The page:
Tethered drone can detect cracks in walls and concrete
With a setup that is small enough to fit in the trunk of a small car, a drone solution developed by the Danish Technological Institute can inspect walls and concrete.
Artificial intelligence was used to train a computer to detect cracks in concrete and estimate their size.
Mathias Flindt, a consultant and drone expert at DTI's Center for Robotics, and one of those behind the technology, tells the story:
“The drones fly automatically in patterns that cover the entire facade. The drone carries a camera and is tethered via a lightweight cable to a ground base which serves as a power supply. The tether also supplies fast and stable data transfer, so that operators on the ground can see the cracks "live".
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Tethering a drone to a base gives more benefits than just unlimited flight time. As well as supplying power, the tether provides data transfer, making it possible to process data on-site using a full-sized computer placed in the base station.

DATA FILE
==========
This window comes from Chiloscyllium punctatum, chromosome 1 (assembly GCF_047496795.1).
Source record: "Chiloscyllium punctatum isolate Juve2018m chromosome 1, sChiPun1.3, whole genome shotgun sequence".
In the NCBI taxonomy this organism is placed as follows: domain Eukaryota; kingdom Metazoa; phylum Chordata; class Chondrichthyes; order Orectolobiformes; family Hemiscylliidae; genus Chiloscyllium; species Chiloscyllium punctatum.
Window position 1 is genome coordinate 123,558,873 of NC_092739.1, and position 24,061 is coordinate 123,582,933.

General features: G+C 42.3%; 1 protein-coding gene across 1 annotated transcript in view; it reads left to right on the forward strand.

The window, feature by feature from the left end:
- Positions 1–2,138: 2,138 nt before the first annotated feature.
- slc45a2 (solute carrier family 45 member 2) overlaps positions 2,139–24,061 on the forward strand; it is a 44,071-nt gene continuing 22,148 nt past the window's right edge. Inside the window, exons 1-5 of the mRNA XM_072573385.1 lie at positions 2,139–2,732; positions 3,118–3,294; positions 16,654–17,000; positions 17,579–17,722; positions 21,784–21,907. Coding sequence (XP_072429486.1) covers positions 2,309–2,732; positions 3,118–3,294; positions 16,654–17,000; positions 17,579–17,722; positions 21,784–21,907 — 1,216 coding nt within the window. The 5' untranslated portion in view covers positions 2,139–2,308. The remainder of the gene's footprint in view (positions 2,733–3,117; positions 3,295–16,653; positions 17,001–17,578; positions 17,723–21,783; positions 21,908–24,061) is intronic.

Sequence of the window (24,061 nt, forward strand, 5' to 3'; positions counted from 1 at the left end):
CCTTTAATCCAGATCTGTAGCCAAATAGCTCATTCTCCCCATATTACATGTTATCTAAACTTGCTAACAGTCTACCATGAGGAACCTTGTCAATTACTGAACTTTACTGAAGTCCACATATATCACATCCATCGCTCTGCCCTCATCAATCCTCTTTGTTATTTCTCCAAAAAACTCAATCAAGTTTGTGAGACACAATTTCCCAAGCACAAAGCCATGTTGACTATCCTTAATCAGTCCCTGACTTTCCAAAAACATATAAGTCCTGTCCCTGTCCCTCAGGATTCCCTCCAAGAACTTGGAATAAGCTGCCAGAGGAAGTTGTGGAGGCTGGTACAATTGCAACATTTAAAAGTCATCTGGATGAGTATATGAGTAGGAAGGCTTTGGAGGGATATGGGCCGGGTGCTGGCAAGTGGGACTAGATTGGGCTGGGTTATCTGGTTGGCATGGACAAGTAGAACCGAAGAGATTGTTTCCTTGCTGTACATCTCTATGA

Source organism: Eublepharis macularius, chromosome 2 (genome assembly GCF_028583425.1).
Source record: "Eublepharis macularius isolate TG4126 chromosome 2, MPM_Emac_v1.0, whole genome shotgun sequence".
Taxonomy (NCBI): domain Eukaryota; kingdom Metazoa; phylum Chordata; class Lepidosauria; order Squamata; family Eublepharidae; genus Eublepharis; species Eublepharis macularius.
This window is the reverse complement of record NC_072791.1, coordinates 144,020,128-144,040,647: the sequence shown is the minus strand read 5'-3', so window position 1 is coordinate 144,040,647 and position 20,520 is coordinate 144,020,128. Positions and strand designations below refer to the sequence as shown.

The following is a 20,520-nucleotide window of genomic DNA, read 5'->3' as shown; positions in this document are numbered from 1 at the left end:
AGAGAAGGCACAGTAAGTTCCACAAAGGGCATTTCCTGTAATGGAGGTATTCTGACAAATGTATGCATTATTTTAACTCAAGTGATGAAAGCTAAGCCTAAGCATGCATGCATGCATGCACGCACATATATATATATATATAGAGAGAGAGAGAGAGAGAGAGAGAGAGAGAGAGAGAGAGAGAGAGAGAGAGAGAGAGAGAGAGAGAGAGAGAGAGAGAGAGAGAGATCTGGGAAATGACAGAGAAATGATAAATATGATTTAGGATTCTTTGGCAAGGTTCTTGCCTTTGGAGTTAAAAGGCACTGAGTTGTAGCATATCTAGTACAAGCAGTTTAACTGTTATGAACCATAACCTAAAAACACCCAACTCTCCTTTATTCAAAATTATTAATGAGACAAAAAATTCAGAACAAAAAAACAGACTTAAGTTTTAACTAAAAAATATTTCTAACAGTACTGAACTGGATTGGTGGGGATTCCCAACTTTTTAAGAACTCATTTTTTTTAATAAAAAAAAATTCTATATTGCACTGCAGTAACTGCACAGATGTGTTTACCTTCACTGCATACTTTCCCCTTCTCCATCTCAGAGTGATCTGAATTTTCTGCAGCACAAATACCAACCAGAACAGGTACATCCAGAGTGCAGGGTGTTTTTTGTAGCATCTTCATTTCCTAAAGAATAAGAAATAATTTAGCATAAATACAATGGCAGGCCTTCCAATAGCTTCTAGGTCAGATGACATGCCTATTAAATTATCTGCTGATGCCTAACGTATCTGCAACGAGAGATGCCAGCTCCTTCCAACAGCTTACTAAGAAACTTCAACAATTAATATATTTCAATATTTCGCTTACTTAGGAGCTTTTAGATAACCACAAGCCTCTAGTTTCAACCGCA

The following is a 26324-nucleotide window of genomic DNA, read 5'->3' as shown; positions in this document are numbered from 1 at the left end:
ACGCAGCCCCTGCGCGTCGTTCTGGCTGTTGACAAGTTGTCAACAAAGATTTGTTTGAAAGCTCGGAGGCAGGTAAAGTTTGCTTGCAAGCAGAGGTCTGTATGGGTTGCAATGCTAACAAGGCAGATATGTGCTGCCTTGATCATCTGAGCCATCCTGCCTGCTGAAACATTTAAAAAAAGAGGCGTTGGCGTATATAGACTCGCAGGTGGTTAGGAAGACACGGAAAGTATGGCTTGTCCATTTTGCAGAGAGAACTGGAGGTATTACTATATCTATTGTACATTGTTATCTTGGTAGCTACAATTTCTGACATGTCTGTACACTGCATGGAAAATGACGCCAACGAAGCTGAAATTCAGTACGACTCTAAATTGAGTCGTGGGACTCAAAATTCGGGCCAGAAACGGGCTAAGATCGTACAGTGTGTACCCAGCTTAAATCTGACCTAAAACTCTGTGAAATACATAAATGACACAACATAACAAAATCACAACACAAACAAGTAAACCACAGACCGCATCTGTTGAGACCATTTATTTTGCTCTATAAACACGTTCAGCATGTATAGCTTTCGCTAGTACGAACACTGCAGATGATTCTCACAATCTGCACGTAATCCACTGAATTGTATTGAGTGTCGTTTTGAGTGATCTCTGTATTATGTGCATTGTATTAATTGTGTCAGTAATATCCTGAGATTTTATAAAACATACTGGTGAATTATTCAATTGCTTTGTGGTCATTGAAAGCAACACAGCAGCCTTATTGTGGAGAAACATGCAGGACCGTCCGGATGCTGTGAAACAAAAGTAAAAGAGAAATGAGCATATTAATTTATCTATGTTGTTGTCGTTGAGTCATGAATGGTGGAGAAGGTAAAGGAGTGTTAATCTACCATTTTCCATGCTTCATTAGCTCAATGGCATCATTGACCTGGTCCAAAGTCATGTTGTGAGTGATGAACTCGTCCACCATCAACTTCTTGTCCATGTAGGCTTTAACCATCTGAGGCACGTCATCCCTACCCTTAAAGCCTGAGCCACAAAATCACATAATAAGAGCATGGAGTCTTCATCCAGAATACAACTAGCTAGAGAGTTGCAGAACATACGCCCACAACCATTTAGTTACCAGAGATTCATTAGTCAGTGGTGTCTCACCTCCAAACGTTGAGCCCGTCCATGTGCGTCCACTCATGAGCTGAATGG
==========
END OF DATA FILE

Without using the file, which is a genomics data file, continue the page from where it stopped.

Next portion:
Using tethered drones to detect cracks in concrete also offer new possibilities, according to Morten Holten Petersen, consultant at the Danish Technological Institute's Center for Concrete.
"Using tools like artificial intelligence to identify and quantify cracks and other defects on the basis of real data will significantly improve efficiency and provide potential savings compared with traditional inspection and damage detection", he says,
Tethered drones enable the inspection of larger areas in less time -- and also give access to awkward places that would otherwise be expensive to inspect. Remote inspection like this is also safer than people using cranes, ropes and lifts.”
“Surface treatments such as paint and detergents can also be applied by drone carrying a hose supplied from the ground,” says Mathias Flindt, consultant at DTI Robot Technology ,
"It provides an opportunity for completely new applications, such as painting house walls or cleaning windows and solar cells", he says.
Are you interested in hearing more about drone technology and its applications? Then contact Mathias Flindt at 72 20 36 50 or firstname.lastname@example.org